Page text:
As shown in Figs. 5Citation , 6Citation , and 7Citation , the ultimate fate of a population of Cr(VI)-exposed cells, as defined by the proportions of cells within the population that undergo clonogenic survival, terminal growth arrest, or apoptosis (CGA index), depends upon dose. At low doses (1 µM Na2CrO4), a transient cell cycle arrest is followed by a relatively high rate of replicative growth recovery. Of the cells that have exited the cell cycle, the major cell fate is terminal growth arrest, and only a minor fraction of the cells, if any, undergo apoptosis. At a moderate dose (2–3 µM Na2CrO4), the apoptotic threshold has clearly been crossed, and the percentage of cells that regain replicative potential is low. The apoptotic fraction at 3 µM is virtually unchanged compared with cells exposed to 2 µM Na2CrO4. The change in the CGA index between these two doses shows a proportional shift from clonogenic survival to terminal growth arrest without a major shift to apo ptosis. These results suggest that terminal growth arrest is the primary route of cellular elimination from the replicative population at threshold genotoxic exposures.

The population response to the lower doses is consistent with a p53-mediated transient checkpoint arrest followed by a trifurcate cellular fate (CGA), with terminal growth arrest as the dominate mode of exit from replicative competence (Fig. 8A)Citation . At higher doses, there is only a minimal fraction of clonogenic survivors, suggesting that the repair machinery activated during the initial checkpoint arrest encountered severe DNA damage. Nevertheless, although the clonogenic fraction at these doses is small, dividing strains do emerge after a considerable recovery period. One possibility is that the progenitor "survivor" cells remained in an extended, but not terminal, form of growth arrest while they slowly repaired the damage. Alternatively, exposures such as these may induce and/or select for cells that are intrinsically resistant to apoptosis and/or terminal growth arrest. If the former is true, then the surviving population may be either normal (the product of successful repair) or genotypically altered (the product of incomplete or inaccurate repair). If the latter is true, then the surviving population may be more predisposed to neoplastic progression as a function of intrinsic resistance to replicative death. This population may also harbor unrepaired or inaccurately repaired DNA damage. Fig. 8BCitation shows a model for the concept of selection of a fraction of cells with resistance to apoptosis and/or terminal growth arrest at relatively higher genotoxic exposures.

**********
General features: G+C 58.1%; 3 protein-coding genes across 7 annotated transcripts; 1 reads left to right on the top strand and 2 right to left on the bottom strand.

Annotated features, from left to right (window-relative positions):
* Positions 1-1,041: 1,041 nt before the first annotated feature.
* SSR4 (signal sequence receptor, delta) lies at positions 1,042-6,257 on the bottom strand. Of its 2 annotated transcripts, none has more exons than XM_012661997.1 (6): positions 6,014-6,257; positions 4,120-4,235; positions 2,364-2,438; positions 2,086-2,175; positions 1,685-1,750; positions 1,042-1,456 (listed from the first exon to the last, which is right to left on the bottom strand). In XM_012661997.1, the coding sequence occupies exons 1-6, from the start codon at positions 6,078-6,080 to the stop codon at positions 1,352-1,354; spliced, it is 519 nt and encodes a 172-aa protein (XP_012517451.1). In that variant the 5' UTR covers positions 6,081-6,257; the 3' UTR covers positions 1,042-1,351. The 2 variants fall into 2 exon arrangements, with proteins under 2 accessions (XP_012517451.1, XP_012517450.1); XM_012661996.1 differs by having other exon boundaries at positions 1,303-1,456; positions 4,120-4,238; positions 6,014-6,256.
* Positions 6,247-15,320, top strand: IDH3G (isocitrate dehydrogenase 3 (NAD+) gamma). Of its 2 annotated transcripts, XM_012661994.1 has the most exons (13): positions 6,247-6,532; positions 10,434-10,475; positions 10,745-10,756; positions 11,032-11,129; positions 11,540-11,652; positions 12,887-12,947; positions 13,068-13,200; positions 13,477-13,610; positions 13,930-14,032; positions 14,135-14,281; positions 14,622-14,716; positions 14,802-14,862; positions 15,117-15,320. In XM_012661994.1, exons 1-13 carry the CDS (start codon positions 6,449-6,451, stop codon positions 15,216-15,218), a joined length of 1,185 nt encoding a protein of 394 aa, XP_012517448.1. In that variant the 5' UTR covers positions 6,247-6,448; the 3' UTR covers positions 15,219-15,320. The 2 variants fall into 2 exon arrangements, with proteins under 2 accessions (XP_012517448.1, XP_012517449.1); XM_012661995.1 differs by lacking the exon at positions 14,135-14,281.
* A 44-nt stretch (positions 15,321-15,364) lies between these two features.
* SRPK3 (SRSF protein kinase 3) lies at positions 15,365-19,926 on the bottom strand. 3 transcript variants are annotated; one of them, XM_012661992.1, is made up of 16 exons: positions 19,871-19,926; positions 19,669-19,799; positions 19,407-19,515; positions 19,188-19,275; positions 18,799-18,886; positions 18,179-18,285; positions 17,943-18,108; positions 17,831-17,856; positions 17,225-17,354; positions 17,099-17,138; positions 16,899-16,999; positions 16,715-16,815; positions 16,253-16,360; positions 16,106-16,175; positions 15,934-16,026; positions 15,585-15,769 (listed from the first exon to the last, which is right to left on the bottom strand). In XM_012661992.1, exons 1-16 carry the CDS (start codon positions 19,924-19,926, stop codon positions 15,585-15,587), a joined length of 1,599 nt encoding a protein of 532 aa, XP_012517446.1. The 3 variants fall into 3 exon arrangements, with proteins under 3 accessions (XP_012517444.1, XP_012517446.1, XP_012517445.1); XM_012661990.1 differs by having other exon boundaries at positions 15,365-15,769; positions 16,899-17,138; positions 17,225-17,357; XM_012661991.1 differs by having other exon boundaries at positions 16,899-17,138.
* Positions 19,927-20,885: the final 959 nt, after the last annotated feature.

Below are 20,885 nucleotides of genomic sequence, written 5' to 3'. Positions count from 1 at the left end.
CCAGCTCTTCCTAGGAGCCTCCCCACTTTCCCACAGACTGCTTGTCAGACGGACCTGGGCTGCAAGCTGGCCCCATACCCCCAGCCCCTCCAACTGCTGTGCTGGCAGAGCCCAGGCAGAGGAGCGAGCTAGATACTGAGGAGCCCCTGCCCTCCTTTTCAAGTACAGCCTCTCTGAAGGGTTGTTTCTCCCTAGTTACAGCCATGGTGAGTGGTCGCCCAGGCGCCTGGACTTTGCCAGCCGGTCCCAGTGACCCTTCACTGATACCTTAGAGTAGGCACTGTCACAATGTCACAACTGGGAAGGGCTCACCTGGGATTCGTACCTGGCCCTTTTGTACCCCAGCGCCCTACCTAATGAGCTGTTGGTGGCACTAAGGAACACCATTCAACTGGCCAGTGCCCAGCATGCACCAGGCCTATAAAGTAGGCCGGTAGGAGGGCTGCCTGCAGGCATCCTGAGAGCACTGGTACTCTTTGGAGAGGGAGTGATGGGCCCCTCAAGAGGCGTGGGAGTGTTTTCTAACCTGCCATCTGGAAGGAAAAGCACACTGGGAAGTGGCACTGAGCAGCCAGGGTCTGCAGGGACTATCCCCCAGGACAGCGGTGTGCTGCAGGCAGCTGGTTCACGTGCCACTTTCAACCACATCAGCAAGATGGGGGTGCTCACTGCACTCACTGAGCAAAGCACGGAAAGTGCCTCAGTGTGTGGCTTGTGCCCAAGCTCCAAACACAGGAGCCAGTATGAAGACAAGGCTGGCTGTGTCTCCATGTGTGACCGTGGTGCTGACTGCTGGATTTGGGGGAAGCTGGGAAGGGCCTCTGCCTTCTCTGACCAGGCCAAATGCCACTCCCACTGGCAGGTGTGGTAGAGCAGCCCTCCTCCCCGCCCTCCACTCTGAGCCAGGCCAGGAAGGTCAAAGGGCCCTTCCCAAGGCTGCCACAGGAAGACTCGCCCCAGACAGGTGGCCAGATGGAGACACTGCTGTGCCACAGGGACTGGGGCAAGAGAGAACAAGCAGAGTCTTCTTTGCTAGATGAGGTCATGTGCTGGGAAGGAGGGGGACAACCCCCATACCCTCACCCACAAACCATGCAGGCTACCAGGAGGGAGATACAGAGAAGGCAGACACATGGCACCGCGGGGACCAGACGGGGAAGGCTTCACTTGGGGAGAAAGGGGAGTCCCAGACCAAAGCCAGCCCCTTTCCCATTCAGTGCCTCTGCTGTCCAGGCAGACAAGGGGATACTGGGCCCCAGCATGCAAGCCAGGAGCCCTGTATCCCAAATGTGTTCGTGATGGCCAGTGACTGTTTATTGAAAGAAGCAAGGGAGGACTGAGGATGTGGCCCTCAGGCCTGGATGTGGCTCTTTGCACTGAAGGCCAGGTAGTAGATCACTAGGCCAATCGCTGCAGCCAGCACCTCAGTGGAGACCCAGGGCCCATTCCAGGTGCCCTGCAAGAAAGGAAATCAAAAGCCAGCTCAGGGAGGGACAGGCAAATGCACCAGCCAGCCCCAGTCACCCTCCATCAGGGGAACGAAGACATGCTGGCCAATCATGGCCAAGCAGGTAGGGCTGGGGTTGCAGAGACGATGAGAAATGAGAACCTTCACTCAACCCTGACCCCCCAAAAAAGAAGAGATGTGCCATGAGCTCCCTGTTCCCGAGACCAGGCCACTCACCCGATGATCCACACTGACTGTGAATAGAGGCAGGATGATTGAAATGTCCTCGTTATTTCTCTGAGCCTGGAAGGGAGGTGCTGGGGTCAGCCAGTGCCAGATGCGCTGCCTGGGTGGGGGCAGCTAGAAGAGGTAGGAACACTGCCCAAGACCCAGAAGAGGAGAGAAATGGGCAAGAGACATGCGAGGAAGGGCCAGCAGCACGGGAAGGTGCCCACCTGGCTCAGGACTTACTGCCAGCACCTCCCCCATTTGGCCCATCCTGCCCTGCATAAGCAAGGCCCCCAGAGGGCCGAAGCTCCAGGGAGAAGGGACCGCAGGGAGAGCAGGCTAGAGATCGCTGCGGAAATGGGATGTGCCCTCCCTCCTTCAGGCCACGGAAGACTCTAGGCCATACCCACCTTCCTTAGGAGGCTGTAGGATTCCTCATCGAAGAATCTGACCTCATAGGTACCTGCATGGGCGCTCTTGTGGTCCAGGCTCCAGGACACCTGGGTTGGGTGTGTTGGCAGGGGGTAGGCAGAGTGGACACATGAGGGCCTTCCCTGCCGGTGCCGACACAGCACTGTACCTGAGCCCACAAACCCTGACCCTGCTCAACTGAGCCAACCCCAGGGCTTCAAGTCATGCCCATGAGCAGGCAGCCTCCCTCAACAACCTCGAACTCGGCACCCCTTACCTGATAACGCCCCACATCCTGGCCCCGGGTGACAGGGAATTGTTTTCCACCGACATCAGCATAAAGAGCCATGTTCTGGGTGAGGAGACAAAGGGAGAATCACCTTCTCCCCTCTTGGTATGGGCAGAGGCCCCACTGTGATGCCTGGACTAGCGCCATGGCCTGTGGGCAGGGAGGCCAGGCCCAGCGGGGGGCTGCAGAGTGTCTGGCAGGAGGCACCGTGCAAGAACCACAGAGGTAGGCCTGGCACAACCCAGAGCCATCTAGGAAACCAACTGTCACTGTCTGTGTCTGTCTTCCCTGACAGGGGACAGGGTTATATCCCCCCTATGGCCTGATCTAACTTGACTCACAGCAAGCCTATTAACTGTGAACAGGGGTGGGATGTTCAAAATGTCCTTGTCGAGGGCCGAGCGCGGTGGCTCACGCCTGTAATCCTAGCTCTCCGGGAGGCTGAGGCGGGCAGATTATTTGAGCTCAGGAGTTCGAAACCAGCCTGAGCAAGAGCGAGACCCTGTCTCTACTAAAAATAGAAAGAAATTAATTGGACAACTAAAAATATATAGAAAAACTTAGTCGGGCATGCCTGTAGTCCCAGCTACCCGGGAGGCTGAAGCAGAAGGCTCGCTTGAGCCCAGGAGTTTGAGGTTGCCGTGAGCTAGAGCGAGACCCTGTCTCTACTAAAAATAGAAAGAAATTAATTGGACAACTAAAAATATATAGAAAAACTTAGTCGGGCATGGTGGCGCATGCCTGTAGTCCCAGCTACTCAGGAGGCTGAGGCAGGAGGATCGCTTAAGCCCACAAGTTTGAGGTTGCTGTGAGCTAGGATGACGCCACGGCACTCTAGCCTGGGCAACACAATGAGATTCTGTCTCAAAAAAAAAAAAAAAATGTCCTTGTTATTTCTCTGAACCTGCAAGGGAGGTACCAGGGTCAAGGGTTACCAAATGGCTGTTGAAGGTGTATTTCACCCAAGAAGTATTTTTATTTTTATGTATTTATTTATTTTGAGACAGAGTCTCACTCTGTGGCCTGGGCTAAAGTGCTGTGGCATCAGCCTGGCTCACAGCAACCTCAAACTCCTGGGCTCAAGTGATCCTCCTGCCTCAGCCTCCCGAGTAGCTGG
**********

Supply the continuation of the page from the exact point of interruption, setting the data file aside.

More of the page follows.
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Fig. 8. Model for a dose-dependent cellular response to genotoxic exposure. A, relatively low doses of Cr(VI) may cause low to moderate levels of DNA damage, resulting in a transient cell cycle checkpoint arrest. The extent of DNA damage and repair may then determine the ability of the cell to regain replicative potential or to permanently exit the cell cycle. Terminal growth arrest is the major cell cycle elimination response with few cells undergoing apoptosis. B, relatively high doses of Cr(VI) may cause irreparable DNA damage, resulting in a cell cycle blockade from which the vast majority of cells cannot emerge and regain replicative potential. This is followed by two predominant cellular responses, depending on dose: apoptosis or terminal growth arrest. The minute fraction of cells that survive and reenter the cell cycle may escape from, or have intrinsic resistance to, either apoptosis or terminal growth arrest.

 
The fraction of cells that survived relatively high doses of Cr(VI) may have some intrinsic difference in the apoptotic regulatory pathway relative to the majority of cells. We have shown previously that Chinese hamster ovary (CHO) cells that survive a Cr(VI) apoptotic challenge may have a selective advantage in their ability to maintain mitochondrial stability (61) . Cr(VI)-treated CHO cells cotreated with cyclosporin A, which is able to attenuate the mitochondrial permeability transition, experienced a reduced level of cyt c release, decreased apoptosis, and increased clonogenicity. Here, we show that Cr(VI)-induced apoptosis involves mitochondrial disruption in normal human fibroblasts, as indicated by an increase in mitochondrial depolarization (Fig. 2)Citation and the release of cyt c from the mitochondria to the cytosol (Fig. 3)Citation . Thus, it is possible that the fraction of cells that survive when exposed to high doses of Cr(VI) may be able to better maintain mitochondrial stability and prevent cyt c release from the mitochondria. This would disable the apoptotic pathway in these cells despite the molecular apoptotic signals conveyed by the DNA damage. It is also possible that the survival fraction possesses some intrinsic difference in the regulation of terminal growth arrest. However, it is unlikely that these cells have resistance to either checkpoint arrest or cell cycle blockade because they are p53 competent (38) , and no outgrowth of cells is observed until at least 8 days after exposure.